Botswana President Mokgweetsi Masisi said the government and De Beers are currently in ‘cordial’ negotiations about a new diamond-sales to replace their existing 10-year deal expiring next year.
He said the deal should be finalised after next month’s election.
“Everything is going as planned. We need to improve the profitability of the business for both of us. So great returns for both of us,” said Masisi on Thursday during an interview at the World Economic Forum on Africa in Cape Town.
Botswana is the second world’s biggest diamond producer after Russia and the minerals generate the majority of the country’s export profits.
A bulk of the diamonds are mined by Debswana, a 50-50 joint venture between the government and De Beers where Anglo American owns 85% of De Beers and government the remaining shares.
Masisi who did not give full details of the negotiations terms said, “A global economic slowdown is affecting both diamond sales and prices negatively and having a knock-on effect on Botswana’s economy, but the government expects the downturn to be temporary.”
Botswana is reported to be one of the most stable countries in the continent with no civil war acts or a coup and has the credit rating at Moody’s Investors Service in Africa.
The country is scheduled for elections on October 23 where the leading Masisi’s Botswana Democratic Party will compete against former president Ian Khama’s newly formed Umbrella for Democratic Change coalition.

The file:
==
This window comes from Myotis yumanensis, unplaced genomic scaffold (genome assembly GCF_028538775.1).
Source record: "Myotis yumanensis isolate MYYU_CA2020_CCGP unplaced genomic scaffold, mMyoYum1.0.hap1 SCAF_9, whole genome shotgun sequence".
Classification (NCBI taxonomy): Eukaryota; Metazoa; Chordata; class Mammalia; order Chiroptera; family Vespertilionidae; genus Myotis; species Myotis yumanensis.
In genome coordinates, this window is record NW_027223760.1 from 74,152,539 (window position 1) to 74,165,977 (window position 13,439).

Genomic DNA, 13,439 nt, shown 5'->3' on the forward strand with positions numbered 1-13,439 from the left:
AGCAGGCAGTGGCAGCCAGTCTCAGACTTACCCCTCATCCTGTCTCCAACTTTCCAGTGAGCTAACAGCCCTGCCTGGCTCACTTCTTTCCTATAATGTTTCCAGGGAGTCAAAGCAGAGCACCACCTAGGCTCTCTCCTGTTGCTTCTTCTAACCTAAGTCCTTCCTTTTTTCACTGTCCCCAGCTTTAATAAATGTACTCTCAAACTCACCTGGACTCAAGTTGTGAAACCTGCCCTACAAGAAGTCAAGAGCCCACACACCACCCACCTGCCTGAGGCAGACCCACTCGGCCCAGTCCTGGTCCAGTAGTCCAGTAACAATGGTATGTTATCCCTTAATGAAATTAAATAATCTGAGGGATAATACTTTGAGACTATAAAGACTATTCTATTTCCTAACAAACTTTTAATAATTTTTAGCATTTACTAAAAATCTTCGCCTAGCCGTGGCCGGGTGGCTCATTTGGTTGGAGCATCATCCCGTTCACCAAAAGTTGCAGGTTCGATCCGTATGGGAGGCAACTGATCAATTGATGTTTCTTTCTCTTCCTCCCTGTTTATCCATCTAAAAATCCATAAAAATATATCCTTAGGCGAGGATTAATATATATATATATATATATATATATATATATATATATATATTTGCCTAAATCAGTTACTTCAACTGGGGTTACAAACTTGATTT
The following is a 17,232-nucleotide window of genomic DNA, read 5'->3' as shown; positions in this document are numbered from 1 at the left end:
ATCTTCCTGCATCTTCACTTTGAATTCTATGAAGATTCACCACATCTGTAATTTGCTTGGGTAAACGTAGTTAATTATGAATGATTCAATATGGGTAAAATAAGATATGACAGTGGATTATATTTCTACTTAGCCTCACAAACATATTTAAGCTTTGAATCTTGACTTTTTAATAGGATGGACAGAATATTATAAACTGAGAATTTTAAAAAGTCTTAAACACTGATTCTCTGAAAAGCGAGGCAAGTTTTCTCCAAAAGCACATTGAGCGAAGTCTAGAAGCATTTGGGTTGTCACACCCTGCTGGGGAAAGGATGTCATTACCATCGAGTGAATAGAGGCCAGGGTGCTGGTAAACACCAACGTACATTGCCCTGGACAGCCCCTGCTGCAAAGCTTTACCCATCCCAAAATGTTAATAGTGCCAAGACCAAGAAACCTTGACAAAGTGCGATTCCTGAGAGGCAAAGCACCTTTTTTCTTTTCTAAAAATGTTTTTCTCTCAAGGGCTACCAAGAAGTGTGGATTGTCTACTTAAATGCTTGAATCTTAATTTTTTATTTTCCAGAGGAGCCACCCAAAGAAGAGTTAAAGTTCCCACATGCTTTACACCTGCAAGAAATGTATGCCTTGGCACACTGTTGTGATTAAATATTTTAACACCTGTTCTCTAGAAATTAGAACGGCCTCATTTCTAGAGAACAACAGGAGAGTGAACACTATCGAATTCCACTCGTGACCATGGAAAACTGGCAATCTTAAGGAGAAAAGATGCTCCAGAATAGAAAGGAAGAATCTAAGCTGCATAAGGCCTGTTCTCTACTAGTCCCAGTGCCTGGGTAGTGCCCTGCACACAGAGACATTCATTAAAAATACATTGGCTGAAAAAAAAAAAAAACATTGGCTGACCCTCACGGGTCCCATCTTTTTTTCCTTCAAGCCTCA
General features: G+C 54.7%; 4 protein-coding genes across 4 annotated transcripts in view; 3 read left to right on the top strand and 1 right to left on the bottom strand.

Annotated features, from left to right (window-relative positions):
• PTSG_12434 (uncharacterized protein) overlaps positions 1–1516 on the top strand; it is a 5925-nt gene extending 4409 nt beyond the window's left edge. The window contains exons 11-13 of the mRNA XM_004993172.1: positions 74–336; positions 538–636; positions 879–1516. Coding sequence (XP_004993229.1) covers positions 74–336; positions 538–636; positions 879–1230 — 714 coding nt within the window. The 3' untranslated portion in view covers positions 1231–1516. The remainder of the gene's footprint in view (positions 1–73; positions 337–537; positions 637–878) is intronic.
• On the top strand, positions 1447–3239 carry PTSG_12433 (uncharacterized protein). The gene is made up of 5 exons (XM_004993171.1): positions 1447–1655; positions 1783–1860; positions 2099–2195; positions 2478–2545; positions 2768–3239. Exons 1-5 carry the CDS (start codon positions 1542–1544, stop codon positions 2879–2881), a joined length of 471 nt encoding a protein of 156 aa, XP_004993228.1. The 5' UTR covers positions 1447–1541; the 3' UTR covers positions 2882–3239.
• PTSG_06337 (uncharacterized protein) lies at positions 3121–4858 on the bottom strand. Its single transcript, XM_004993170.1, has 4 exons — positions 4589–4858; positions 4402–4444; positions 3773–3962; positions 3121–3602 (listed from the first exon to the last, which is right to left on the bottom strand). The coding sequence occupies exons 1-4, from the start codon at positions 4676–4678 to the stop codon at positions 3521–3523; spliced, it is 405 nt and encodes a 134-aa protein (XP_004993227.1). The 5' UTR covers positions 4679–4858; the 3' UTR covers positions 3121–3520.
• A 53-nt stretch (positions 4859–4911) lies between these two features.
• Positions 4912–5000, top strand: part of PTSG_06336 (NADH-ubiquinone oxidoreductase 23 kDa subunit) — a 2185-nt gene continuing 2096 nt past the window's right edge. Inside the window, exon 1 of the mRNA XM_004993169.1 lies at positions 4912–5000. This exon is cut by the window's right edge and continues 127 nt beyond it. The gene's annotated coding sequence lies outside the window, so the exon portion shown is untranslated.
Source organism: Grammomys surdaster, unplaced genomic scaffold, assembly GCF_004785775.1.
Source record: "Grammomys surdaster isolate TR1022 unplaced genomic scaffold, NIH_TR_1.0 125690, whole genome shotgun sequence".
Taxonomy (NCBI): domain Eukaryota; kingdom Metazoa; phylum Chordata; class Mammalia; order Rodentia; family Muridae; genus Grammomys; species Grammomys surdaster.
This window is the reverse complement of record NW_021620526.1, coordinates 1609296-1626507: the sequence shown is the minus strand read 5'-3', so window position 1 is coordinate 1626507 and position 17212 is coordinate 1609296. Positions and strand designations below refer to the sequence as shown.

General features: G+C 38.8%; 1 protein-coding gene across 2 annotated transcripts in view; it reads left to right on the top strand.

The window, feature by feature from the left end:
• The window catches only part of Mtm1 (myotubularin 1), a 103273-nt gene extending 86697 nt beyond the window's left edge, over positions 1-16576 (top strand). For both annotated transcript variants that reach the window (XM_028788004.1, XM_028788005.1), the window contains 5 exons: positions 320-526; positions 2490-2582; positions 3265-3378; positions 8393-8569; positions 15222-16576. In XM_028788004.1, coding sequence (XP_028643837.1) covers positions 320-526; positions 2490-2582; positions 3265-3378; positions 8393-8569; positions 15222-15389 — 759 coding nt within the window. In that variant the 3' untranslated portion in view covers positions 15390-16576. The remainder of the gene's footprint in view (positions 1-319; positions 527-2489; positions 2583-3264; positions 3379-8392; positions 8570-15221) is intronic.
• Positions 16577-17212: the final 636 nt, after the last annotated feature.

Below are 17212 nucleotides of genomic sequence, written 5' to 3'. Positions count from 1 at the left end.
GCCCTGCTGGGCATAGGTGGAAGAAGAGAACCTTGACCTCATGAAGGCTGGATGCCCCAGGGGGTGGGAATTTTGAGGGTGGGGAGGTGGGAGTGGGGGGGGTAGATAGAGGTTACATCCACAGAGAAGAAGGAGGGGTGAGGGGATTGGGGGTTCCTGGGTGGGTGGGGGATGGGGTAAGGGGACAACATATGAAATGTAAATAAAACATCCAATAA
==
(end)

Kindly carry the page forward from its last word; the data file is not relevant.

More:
President Masisi said the BDP had been strengthened and his success was ‘a done deal.’
The leader said he vowed to transform the government and prioritise job creation in the country.
“Top of the agenda is to revamp the pace and posture of the public service, of our institutions, our education services, our social services, our health sector, our infrastructure.”
“We are making the collection of tax more efficient. We are inviting more investors to come in and many have come in. We are liberalising, opening up the economy,” said Masisi.
Koketso Ramorei is a journalist and news editor of SADC News with years of experience in a number of genres including sports, politics and community reporting. He has worked for a numerous publications including The Citizen Newspaper and is a former editor of a Johannesburg-based off-campus publication called The Waldorfian Times.